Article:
Talent@Lahore: Mohsin Hamid

Talent@Lahore is a series in which I will talk about the talent, the aptitude, and sheer brilliance of various personalities hailing from Lahore

This is the first installment of Talent@Lahore series, and we are going to talk about a 36 years old writer whose work has been translated in 20 languages, adapted for TV as well as an Italian operetta, and who has (most recently) been short listed among 5 other candidates from around the world for the prestigious Booker Prize for Fiction in 2007 – one of the most renowned literary awards in the world.

Mohsin Hamid takes over the throne of immensely rich literary heritage of Lahore, the only difference being that he writes in English not Urdu, yet remains very much in touch with all things Desi. Born in 1971, Mohsin went on to attend Princeton University and Harvard Law School, and worked as a management consultant in New York and a freelance journalist in Lahore, before moving to London. His claim to fame, however, are his two novels of international acclaim, both set in the backdrop of the city of Lahore.

For literary buffs in Pakistan, Mohsin Hamid would not be a stranger, mainly due to his first novel “Moth Smoke”. Published in the year 2000, the novel tells the story of a young man and his uneasy and complicated life on the fringes of Lahore’s elite, subsequent to him getting fired from his job at a bank. As soon as it was published, Moth Smoke started to receive positive node from literary circles across the world – something not very common for a predominently “local” novel. It went on to become New York Times notable book of the year and received reviews such as the following:

‘A first novel of remarkable wit, poise, profundity, and strangeness… Hamid is a writer of gorgeous, lush prose and superb dialogue… Moth Smoke is a treat’ — Esquire

‘Moth Smoke is both an irresistibly engaging adventure and a searching portrait of contemporary young people in Pakistan… The voice of the novel is its triumph, however: confiding, witty, self-lacerating, arrogant and humble, and unfailingly convincing’ — Joyce Carol Oates

The story of Moth Smoke also appeared as a television mini-series in Pakistan (which was very poorly made) and as an operetta in Italy (which I haven’t seen).

Seven years after Moth Smoke, in 2007, Mohsin came back with his second novel, “The Reluctant Fundamentalist”. In September 2007, The Reluctant Fundamentalist was shortlisted as one of the top 6 books of the year to be considered for Booker Prize for fiction. Mohsin is the youngest writer this year to be shortlisted for this prize that comes with an award of 50,000 Pounds.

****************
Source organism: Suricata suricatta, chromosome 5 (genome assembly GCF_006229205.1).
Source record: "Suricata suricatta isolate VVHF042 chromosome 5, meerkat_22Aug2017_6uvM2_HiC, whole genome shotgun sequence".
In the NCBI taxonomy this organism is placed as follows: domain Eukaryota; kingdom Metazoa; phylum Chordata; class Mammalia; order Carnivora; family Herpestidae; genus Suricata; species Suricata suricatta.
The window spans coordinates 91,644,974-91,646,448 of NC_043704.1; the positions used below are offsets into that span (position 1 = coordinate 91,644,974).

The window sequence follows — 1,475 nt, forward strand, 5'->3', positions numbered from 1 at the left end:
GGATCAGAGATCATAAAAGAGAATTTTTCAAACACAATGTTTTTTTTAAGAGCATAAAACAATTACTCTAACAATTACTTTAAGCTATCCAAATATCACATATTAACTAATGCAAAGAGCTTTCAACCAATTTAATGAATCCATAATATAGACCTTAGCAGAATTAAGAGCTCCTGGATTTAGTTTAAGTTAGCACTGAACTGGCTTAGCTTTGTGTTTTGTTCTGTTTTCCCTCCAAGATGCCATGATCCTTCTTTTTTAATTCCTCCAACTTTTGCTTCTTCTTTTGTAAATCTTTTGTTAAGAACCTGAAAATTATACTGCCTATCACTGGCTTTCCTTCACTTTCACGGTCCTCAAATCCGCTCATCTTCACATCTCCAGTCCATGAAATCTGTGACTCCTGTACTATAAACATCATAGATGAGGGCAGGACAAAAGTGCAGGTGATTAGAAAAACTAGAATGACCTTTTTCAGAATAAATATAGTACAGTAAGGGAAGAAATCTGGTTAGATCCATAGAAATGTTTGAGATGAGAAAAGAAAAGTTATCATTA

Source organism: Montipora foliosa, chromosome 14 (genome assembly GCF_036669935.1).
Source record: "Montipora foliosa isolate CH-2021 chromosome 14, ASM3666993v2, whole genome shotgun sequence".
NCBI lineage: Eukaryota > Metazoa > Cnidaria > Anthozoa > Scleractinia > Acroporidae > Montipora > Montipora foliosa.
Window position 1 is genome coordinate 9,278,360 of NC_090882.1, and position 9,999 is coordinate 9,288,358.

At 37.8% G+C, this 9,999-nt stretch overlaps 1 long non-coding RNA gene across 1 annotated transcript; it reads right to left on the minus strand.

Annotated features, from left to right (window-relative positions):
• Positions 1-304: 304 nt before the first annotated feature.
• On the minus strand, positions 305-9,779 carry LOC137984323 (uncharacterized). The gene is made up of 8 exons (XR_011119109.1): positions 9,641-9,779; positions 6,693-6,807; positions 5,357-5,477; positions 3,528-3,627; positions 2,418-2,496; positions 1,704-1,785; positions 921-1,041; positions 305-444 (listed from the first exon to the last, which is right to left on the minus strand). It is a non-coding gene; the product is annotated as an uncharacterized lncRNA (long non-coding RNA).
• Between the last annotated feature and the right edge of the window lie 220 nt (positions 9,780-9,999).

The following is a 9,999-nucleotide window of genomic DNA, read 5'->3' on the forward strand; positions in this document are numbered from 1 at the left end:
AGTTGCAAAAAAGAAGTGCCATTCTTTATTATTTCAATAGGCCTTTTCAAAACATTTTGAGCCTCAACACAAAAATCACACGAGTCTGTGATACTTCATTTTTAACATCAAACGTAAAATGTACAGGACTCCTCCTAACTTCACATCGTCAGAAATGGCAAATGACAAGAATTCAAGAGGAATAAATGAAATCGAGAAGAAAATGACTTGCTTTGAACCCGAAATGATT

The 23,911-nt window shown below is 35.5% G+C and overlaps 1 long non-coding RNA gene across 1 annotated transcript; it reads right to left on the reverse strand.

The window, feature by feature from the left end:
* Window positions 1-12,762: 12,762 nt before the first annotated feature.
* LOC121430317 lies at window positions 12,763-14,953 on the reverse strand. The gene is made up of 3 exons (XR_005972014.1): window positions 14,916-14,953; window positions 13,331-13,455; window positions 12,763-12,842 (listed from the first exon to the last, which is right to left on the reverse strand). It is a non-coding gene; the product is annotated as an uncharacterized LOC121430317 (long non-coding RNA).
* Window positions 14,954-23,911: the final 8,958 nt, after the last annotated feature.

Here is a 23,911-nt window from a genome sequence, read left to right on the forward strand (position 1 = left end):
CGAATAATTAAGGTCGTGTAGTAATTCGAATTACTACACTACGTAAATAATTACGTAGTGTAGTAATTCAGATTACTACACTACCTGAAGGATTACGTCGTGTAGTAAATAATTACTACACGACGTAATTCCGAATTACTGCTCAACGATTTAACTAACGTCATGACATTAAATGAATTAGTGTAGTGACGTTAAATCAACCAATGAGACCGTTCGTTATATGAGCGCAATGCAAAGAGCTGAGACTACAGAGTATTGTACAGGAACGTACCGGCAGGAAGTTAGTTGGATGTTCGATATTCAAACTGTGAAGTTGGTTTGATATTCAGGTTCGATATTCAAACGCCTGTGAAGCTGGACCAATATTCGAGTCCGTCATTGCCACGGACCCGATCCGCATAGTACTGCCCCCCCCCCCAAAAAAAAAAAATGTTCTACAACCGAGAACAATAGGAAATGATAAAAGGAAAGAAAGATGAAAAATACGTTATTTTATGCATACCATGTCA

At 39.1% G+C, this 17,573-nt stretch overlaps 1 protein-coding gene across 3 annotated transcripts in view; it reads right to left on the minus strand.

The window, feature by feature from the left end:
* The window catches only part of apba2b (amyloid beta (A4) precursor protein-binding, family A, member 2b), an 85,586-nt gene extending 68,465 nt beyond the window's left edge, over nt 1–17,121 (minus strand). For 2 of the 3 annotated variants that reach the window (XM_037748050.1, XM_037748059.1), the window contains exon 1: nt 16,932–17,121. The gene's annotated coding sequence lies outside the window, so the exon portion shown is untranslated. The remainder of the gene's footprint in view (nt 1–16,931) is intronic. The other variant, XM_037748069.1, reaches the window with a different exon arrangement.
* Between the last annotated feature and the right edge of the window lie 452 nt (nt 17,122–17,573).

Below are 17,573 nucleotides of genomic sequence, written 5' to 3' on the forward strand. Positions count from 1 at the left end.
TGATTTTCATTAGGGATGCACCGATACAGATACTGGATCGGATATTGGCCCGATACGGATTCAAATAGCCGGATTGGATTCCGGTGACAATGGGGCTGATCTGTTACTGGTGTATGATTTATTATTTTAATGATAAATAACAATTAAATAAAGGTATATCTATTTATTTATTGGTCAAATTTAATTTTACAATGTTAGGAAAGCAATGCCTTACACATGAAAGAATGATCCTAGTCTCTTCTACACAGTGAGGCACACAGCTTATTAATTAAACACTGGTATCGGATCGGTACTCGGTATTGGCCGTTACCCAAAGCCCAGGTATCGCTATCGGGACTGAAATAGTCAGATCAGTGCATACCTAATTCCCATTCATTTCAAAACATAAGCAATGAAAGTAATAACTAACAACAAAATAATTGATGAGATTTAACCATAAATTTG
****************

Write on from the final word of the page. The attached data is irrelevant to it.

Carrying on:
The Reluctant Fundamentalist explores the conflict experienced by an intelligent young man from Lahore who attends an elite university in US, works with a prestigious Wall Street organization and falls in love with an American woman, while at the same time dealing with a sense of uneasiness he feels with his imperialistic occupation, a discomfort enhanced first by the events in his home town Lahore, where Pakistan is at the brink of a war with India, and then the events in New York in the aftermath of 9/11.

This is what the Daily Telegraph had to say for this novel

‘An impressively intelligent thriller… a microcosm of the cankerous suspicion between East and West. But, more than that, it is a piece of technically accomplished writing that entertains at the same time as it makes you think.’

The entire novel is written in a single monologue, set at the backdrop of a small roadside cafe in Lahore’s Anarkali bazaar. The novel has been translated in 20 languages so far.

Whether or not one agrees with Mohsin’s political and socio-political views, or how various characters feel and act in his novels, one feels no reluctance in admiring the quality of craft, the art that comes freely and flowingly in his novels. Whether or not Mohsin goes on to win the Booker Prize this year, we can be assured of much more to come from this writer of immense talent as well as potential.

Besides novels, Mohsin routinely writes articles for publications such as New York Times, Washington Post, and Time magazine. You can visit Mohsin’s Website to take a look at his career, find excerpts from interviews and a number of articles written by the writer.

His books can be found at all major book stores in Pakistan. You can also buy them online if you live outside Pakistan.

2007 Booker Prize will be announced on Oct 16, 2007. Keep an eye on this link for details.

1 Comment so far

  1. Pretty Simple (unregistered) on September 30th, 2007 @ 1:48 pm

    Good work Faraz. I have been through different reviews of Mohsin’s work, when he was about to become famous in Pakistan, i think he is an asset and perfect addition in the lot of contemporary writers. If you remember, quite a few English writers surfaced in late 90s and early 2Ks, from isb, khi and lhr…and they made it to international scene quite well.

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